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Quite A Deal

The bill of sale for Whipperwill Keep On Dancing says $1, so Bill Koopman, of Northbridge, Mass., got  a pretty good deal on the winner of the intermediate single horse class.

“He was a reject known for his habit of bolting,” the semi-retired general building contractor said. “He’s a little horse but he pulls like a Mack truck.”

Koopman and the 15.1-hand chestnut have been in the competition mode since last February, improving with each show, including Garden State. “He was lightning-fast in the last two hazards. I was afraid he would be tuckered out for the last one [the water obstacle], but he flew through the water. We were faster there than any of the advanced horses,” noted Koopman.

Koopman has been driving “Danny” since March 2007, and they’ve had consistent results at the preliminary level before moving up to intermediate at the Live Oak CDE (Fla.) in March and finishing fifth.

Danny, 9, was bred at the McCulloch Farm outside of Old Lyme, Conn., and comes from the famed line of Whipperwill Morgans. Danny’s previous owner, Nell Hamlen, bought him as a weanling but when an accident in 2007 put the 70-year-old Reading, Vt., woman in the hospital, a friend of Hamlen’s tried to give the horse away.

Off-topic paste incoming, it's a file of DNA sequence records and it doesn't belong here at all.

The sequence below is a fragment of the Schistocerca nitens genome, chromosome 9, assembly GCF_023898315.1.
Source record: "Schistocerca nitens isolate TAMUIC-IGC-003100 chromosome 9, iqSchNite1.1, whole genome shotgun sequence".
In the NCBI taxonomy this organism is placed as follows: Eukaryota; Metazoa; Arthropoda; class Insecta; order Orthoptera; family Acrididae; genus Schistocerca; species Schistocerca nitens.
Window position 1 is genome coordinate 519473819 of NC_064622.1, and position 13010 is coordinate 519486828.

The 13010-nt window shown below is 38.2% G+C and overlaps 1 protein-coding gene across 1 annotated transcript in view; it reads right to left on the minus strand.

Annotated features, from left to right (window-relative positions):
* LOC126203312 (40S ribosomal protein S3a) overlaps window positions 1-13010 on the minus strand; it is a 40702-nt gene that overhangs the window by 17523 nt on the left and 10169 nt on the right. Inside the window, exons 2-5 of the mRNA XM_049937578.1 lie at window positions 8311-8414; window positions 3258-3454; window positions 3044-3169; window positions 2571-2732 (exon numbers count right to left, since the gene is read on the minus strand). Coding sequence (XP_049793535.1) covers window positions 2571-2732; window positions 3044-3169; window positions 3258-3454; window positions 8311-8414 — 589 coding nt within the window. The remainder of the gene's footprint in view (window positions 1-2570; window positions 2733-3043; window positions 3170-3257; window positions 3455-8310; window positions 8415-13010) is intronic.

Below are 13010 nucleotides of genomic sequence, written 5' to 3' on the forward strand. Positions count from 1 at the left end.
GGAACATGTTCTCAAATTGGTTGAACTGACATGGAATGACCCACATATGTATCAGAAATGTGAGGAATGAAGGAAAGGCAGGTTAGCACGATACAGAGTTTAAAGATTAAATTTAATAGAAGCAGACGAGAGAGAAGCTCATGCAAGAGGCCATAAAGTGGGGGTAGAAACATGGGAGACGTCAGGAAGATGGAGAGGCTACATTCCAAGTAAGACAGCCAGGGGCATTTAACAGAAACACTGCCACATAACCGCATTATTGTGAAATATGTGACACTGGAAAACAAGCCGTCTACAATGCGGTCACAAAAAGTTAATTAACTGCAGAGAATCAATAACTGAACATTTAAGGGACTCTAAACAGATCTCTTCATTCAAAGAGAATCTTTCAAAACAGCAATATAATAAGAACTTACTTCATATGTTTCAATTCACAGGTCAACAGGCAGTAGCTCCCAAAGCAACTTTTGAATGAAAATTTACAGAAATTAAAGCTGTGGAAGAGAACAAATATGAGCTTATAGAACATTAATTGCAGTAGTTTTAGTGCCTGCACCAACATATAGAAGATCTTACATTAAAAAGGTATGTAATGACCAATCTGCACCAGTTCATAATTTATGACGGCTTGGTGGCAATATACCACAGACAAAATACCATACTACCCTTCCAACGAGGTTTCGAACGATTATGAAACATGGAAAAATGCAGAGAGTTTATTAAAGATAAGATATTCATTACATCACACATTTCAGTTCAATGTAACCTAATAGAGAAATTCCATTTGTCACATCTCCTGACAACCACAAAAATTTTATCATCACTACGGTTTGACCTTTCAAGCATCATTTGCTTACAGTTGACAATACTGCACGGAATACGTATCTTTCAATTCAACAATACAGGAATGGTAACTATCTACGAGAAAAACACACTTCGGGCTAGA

Koopman’s wife “told me ‘you’d better get him now,’ so I did,” said Koopman. The change in the horse’s behavior came after Koopman’s daughter, Anna, suggested putting ear plugs in his ears to keep him from becoming upset. He calmed down with that simple solution.

When Wilson did turn him over to his wife, “he said ‘T.J. isn’t dangerous now, just treacherous,’ ” Robin said with a laugh.

On His Way Again

Six-time national four-in-hand champion Chester Weber didn’t let a little rain or mud deter him and his Dutch Warmbloods from turning in a stellar performance and a win in the advanced four-in-hand
division. Garden State was their final preparation before they left for the World Four-In-Hand Championship in Beesd, the Netherlands, Sept. 3-7.

“My objective was to come here to qualify my horses,” said Weber. “The team was good in cones, and I feel good about them.”

On marathon day the track ran through a portion of the 5,000-acre wildlife refuge where the park is located. A downpour delayed the start of the marathon for an hour and turned the footing in some parts of Section A into muddy and heavy going.

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“We just trotted everything on the marathon because the weather was pretty rough,” Weber said. “But we got our job done.”